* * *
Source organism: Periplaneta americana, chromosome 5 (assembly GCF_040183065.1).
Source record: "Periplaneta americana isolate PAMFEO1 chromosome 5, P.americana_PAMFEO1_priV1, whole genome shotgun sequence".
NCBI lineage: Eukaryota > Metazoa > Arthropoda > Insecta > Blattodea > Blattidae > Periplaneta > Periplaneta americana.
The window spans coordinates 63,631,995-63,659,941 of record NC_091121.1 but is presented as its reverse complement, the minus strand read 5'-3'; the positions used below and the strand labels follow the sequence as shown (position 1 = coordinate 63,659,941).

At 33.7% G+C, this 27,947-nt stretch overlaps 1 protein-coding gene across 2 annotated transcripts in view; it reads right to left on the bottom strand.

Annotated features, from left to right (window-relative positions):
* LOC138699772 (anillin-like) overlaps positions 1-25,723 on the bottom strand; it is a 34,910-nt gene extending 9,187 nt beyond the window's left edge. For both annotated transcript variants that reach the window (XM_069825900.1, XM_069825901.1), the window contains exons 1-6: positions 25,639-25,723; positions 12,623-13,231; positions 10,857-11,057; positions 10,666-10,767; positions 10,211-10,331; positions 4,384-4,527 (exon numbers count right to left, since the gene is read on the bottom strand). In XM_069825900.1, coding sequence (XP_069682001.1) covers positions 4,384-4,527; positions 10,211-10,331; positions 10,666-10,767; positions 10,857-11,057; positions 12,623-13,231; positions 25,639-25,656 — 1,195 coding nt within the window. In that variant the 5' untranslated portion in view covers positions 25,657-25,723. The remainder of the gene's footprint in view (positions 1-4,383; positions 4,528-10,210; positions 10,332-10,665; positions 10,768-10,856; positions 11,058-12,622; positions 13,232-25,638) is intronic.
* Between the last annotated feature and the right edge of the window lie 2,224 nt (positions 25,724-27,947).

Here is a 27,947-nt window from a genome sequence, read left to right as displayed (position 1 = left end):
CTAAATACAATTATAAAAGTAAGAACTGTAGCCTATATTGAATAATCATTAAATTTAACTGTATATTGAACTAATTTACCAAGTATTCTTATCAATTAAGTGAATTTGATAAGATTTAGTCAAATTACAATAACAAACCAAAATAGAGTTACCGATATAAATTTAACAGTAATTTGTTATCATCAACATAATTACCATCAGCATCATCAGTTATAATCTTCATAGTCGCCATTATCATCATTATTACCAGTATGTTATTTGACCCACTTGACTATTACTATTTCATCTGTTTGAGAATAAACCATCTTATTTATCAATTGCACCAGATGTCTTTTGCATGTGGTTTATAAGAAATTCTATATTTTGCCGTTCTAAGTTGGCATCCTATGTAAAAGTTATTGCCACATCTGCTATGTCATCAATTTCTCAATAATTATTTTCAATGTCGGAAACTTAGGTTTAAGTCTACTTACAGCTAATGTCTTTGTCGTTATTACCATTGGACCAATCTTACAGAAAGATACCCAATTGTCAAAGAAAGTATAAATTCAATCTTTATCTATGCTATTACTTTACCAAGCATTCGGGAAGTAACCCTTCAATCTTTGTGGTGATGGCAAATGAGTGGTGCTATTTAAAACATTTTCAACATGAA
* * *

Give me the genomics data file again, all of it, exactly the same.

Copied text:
Source organism: Periplaneta americana, chromosome 5 (assembly GCF_040183065.1).
Source record: "Periplaneta americana isolate PAMFEO1 chromosome 5, P.americana_PAMFEO1_priV1, whole genome shotgun sequence".
NCBI lineage: Eukaryota > Metazoa > Arthropoda > Insecta > Blattodea > Blattidae > Periplaneta > Periplaneta americana.
The window spans coordinates 63,631,995-63,659,941 of record NC_091121.1 but is presented as its reverse complement, the minus strand read 5'-3'; the positions used below and the strand labels follow the sequence as shown (position 1 = coordinate 63,659,941).

At 33.7% G+C, this 27,947-nt stretch overlaps 1 protein-coding gene across 2 annotated transcripts in view; it reads right to left on the bottom strand.

Annotated features, from left to right (window-relative positions):
* LOC138699772 (anillin-like) overlaps positions 1-25,723 on the bottom strand; it is a 34,910-nt gene extending 9,187 nt beyond the window's left edge. For both annotated transcript variants that reach the window (XM_069825900.1, XM_069825901.1), the window contains exons 1-6: positions 25,639-25,723; positions 12,623-13,231; positions 10,857-11,057; positions 10,666-10,767; positions 10,211-10,331; positions 4,384-4,527 (exon numbers count right to left, since the gene is read on the bottom strand). In XM_069825900.1, coding sequence (XP_069682001.1) covers positions 4,384-4,527; positions 10,211-10,331; positions 10,666-10,767; positions 10,857-11,057; positions 12,623-13,231; positions 25,639-25,656 — 1,195 coding nt within the window. In that variant the 5' untranslated portion in view covers positions 25,657-25,723. The remainder of the gene's footprint in view (positions 1-4,383; positions 4,528-10,210; positions 10,332-10,665; positions 10,768-10,856; positions 11,058-12,622; positions 13,232-25,638) is intronic.
* Between the last annotated feature and the right edge of the window lie 2,224 nt (positions 25,724-27,947).

Here is a 27,947-nt window from a genome sequence, read left to right as displayed (position 1 = left end):
CTAAATACAATTATAAAAGTAAGAACTGTAGCCTATATTGAATAATCATTAAATTTAACTGTATATTGAACTAATTTACCAAGTATTCTTATCAATTAAGTGAATTTGATAAGATTTAGTCAAATTACAATAACAAACCAAAATAGAGTTACCGATATAAATTTAACAGTAATTTGTTATCATCAACATAATTACCATCAGCATCATCAGTTATAATCTTCATAGTCGCCATTATCATCATTATTACCAGTATGTTATTTGACCCACTTGACTATTACTATTTCATCTGTTTGAGAATAAACCATCTTATTTATCAATTGCACCAGATGTCTTTTGCATGTGGTTTATAAGAAATTCTATATTTTGCCGTTCTAAGTTGGCATCCTATGTAAAAGTTATTGCCACATCTGCTATGTCATCAATTTCTCAATAATTATTTTCAATGTCGGAAACTTAGGTTTAAGTCTACTTACAGCTAATGTCTTTGTCGTTATTACCATTGGACCAATCTTACAGAAAGATACCCAATTGTCAAAGAAAGTATAAATTCAATCTTTATCTATGCTATTACTTTACCAAGCATTCGGGAAGTAACCCTTCAATCTTTGTGGTGATGGCAAATGAGTGGTGCTATTTAAAACATTTTCAACATGAA